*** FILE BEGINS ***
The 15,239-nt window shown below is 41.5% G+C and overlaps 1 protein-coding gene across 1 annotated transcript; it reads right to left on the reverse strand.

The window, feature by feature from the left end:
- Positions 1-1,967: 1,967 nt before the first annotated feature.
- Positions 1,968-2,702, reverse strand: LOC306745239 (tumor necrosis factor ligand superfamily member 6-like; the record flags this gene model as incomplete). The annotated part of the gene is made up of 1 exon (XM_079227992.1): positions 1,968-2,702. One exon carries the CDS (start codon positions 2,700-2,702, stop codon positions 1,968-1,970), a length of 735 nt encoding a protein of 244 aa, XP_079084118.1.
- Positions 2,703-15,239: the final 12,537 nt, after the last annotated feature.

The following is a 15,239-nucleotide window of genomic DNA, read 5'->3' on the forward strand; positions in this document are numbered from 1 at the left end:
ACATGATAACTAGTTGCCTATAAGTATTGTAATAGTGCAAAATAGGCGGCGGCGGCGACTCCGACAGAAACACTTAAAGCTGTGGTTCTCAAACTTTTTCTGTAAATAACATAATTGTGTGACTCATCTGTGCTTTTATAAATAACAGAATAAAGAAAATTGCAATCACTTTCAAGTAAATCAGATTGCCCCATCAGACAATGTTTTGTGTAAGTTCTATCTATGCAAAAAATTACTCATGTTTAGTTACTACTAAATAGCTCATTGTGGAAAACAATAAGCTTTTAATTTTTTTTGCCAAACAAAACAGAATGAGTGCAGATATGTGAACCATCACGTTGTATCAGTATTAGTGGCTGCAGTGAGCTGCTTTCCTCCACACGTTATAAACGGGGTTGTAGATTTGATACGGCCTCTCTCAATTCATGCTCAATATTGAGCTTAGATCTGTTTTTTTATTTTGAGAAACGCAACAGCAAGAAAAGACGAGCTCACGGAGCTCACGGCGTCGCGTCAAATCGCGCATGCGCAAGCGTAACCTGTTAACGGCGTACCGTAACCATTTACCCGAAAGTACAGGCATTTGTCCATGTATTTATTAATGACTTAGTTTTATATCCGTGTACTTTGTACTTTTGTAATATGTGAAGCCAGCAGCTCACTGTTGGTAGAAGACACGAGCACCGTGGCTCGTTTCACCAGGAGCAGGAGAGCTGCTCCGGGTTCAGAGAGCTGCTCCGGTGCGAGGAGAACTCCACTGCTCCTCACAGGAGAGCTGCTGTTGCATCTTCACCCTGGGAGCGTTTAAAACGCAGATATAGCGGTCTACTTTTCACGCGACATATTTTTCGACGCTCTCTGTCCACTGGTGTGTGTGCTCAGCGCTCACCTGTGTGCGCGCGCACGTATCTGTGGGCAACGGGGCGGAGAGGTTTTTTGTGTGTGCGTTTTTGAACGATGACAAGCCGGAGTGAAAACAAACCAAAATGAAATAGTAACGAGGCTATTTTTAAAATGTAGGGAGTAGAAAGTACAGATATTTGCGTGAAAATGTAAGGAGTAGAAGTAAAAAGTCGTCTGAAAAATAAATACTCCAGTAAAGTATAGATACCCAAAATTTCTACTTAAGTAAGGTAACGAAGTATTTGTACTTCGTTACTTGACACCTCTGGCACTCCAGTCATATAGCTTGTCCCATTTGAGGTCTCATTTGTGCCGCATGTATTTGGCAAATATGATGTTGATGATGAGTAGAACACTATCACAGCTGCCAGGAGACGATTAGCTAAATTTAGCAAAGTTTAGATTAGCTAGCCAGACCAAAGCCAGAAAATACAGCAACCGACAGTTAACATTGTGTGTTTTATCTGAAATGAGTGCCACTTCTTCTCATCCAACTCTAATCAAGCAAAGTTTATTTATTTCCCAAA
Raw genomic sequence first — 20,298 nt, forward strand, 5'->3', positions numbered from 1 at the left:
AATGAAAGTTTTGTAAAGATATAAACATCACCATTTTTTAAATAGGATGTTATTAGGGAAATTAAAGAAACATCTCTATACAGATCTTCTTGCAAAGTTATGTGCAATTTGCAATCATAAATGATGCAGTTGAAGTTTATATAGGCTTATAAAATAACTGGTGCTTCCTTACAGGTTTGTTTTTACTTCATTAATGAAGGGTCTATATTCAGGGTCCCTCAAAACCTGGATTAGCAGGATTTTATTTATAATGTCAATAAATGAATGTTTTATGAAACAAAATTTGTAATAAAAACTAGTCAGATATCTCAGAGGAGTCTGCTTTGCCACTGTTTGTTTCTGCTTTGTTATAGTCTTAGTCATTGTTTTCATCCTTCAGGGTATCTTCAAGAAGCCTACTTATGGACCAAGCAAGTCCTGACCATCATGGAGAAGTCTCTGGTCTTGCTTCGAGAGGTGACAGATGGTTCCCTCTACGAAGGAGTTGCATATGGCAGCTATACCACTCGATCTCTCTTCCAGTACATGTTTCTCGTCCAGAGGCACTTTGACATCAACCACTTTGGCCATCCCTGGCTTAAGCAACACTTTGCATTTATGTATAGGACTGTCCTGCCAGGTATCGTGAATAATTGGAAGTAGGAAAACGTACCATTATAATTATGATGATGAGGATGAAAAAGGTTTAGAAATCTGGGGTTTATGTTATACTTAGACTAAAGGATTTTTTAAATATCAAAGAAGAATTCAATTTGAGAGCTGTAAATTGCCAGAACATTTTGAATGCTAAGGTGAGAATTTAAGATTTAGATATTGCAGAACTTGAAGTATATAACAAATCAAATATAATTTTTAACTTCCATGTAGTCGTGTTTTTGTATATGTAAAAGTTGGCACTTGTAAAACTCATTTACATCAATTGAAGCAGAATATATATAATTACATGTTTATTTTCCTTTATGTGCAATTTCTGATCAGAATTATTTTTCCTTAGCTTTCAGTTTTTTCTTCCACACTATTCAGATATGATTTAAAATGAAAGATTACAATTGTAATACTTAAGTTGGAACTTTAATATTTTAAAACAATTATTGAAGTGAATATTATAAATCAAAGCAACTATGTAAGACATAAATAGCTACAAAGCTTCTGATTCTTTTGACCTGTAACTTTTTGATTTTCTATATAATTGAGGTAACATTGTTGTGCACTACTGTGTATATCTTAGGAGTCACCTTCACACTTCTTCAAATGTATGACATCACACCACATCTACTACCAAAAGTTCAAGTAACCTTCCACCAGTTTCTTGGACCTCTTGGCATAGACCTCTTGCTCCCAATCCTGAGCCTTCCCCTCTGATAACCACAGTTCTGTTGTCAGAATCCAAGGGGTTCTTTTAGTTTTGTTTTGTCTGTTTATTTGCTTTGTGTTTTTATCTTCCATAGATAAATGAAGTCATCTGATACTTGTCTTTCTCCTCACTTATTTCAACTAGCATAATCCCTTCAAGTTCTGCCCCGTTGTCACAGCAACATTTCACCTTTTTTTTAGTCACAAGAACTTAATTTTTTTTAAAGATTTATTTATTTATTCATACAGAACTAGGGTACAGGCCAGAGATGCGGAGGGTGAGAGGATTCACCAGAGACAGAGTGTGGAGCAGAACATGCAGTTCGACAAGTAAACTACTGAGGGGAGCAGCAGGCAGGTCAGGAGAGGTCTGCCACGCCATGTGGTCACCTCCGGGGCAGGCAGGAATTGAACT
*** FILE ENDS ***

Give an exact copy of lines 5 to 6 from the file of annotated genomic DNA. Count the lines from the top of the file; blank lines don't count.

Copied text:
- Positions 2,703-15,239: the final 12,537 nt, after the last annotated feature.

The following is a 15,239-nucleotide window of genomic DNA, read 5'->3' on the forward strand; positions in this document are numbered from 1 at the left end: